Postsurgical follow-up should be planned in 1-2 weeks for all patients. Patients with subtotal resections who are candidates for radiation therapy should start radiation usually within 3 weeks of surgery. Patients with either complete resections or completed radiation should be seen every 3 months for the first postsurgical year, every 6 months for the second and third years, and yearly thereafter. Strict follow-up is advised.

Each follow-up visit should include a brain MRI to be used for comparison with previous films and to correlate imaging with the clinical exam and neurocognitive testing results. Neuroendocrine and neuroophthalmology status should be followed up as well.

Neurocognitive testing must be considered for preoperative and postoperative patients, as well as patients who have undergone subtotal resection followed by radiation. All patients should have neurocognitive testing if performance at school or workplace drastically declines or clinical examination reveals worsening neurocognitive deficits (i.e., problem solving, language, memory, apraxia).[22, 28]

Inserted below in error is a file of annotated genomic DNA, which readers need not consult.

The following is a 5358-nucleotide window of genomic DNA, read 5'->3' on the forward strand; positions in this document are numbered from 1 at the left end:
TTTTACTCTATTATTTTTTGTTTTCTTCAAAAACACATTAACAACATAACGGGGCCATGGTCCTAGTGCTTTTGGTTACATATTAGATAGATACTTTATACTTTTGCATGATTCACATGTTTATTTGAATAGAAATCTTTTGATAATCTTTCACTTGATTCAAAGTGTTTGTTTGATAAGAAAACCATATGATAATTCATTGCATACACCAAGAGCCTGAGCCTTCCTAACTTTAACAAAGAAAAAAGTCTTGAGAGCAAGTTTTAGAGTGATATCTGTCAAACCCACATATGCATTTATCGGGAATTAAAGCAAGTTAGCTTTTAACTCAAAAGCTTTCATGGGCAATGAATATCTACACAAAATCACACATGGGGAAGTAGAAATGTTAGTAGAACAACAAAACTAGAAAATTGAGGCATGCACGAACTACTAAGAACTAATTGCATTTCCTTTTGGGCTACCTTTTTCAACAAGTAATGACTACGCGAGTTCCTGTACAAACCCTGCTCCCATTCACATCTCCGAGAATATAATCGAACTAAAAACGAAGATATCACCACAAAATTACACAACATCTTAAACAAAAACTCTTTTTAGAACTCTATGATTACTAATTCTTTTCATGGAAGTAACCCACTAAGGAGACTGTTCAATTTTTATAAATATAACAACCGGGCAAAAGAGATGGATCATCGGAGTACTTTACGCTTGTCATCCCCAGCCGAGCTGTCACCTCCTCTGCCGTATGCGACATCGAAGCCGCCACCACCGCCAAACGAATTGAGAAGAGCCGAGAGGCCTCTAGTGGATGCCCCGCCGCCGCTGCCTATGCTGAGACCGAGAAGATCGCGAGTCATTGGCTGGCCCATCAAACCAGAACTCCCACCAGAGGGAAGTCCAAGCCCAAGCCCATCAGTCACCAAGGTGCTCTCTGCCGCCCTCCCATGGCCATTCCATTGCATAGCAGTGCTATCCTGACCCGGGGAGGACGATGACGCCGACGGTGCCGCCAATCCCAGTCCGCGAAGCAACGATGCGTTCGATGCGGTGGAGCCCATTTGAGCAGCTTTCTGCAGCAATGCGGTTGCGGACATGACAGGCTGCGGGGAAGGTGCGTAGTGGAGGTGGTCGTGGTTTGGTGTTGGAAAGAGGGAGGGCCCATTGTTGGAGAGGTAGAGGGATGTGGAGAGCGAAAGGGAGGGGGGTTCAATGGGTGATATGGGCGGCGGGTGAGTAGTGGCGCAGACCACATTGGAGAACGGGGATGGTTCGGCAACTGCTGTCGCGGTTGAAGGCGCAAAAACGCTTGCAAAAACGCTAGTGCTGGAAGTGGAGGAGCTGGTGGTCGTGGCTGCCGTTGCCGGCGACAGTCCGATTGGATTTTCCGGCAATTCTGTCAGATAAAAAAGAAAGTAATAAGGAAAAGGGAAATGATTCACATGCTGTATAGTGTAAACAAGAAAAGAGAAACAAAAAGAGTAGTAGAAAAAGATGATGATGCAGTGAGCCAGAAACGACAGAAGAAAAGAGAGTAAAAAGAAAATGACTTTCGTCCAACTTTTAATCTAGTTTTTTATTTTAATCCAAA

In some patients, deficits encountered are related to radiation injury. These are identified by specific MRI findings and correlated with neurocognitive testing results. Subsequently, specific treatments can be used. Close monitoring of endocrine dysfunction as evidenced by symptoms and confirmatory laboratory tests are recommended for all patients. Most patients require multiple hormonal supplements and adjustments during their postsurgical/postradiation phase and even years later.

Preventive management of long-term and multisystem morbidities is key for a successful outcome. A comprehensive multidisciplinary approach is strongly recommended. Panhypopituitarism was reported in almost 90% of patients followed for more than 10 years. Long-term follow-up with endocrinology is strongly recommended.